“Lineage 2 Revolution,” a popular mobile game developed by Netmarble and licensed by NCSoft, is a case in point. Launched last month with much fanfare, the title is sweeping the mobile gaming charts. On its launch day alone, Netmarble earned 7 billion won ($5.8 million) from the game as a huge number of Korean gamers opened their wallets to stay ahead in the race. “Lineage 2 Revolution” boasts high-quality graphics and addictive game play. It’s basically a mobile role-playing game in which you have to build up your virtual character by slashing monsters, completing quests and working with your friends to fight against other players.

So far, it all sounds so typical. But “Lineage 2 Revolution” is different from ordinary PC games in its strange level-up mechanism. In RPGs, you have to increase your character’s level to become stronger. In this particular mobile game, however, moving up a level often leads to a drastic downgrade of your character’s strength. At the heart of this strange system lies money. All the major upgrades in the game require virtual currency, but you are given no viable option to make money. If you keep fighting your way through monsters and faithfully complete quests, your character level goes up at a steady pace, but your balance of virtual money remains at a paltry level because monsters become much more powerful and if there’s such a strength gap, killing monsters earns you little or next-to-zero money.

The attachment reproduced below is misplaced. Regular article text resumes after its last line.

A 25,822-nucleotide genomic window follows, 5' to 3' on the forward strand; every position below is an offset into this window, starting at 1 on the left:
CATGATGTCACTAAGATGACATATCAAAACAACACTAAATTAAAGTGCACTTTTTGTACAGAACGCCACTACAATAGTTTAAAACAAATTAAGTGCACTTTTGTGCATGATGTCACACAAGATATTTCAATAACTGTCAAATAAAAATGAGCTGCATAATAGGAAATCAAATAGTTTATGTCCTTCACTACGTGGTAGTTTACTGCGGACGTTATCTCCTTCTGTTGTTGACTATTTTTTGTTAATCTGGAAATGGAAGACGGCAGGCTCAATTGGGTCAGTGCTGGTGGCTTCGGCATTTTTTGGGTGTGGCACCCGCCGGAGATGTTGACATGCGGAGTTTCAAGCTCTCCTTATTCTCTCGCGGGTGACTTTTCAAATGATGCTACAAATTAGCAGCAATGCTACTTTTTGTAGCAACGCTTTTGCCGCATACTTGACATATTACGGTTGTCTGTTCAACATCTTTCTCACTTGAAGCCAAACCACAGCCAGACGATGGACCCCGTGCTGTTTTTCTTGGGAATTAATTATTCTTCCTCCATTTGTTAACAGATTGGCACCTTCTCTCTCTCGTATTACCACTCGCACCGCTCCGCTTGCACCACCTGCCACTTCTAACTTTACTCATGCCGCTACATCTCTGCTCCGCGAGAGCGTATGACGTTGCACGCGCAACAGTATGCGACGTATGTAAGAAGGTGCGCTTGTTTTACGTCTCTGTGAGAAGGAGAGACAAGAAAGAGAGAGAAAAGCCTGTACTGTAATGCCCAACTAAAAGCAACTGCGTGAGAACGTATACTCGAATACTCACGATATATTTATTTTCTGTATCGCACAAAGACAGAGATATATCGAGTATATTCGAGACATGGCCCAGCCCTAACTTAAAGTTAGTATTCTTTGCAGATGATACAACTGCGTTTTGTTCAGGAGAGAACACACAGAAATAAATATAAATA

The only way for gamers to climb the ladder and avoid getting killed by other powerful players is to pay cash for a host of items, upgrades and virtual money. It is fairly common to pay to play for mobile games, but “Lineage 2 Revolution” has taken this to a whole new level. In short, if you’re not capable of investing at least a few hundred dollars in the game, your character has no hope whatsoever.

One might ask whether players have a chance of getting an awesome weapon and transforming into a much-dreaded hero overnight. It’s not impossible, but given that the official ratio of obtaining the top-rated weapon is 0.14 percent, the majority of players will not enjoy such rags-to-riches success.

Of course, if you are born with a diamond spoon in your mouth like Chung Yoo-ra, the daughter of Choi Soon-sil, you might get some easy money from conglomerates and turn your Lineage character into an all-destroying monster overnight. But for cash-strapped ordinary gamers like me, playing a game in which paying real money is the only way to keep your character alive is deeply stressful, if not depressing.

Not long ago, it used to be fun to play games since they offer a time-honored way out of stress and worries. Now that mobile games reflect the money-trumps-everything reality, you have to be really brave or fabulously rich to play games and remain sane. By the way, keep avoiding news like the plague, at least until there’s a decision made about the impeached president, if you want to keep your health.

By Yang Sung-jin

Yang Sung-jin is the multimedia editor of The Korea Herald. He can be reached at -- Ed.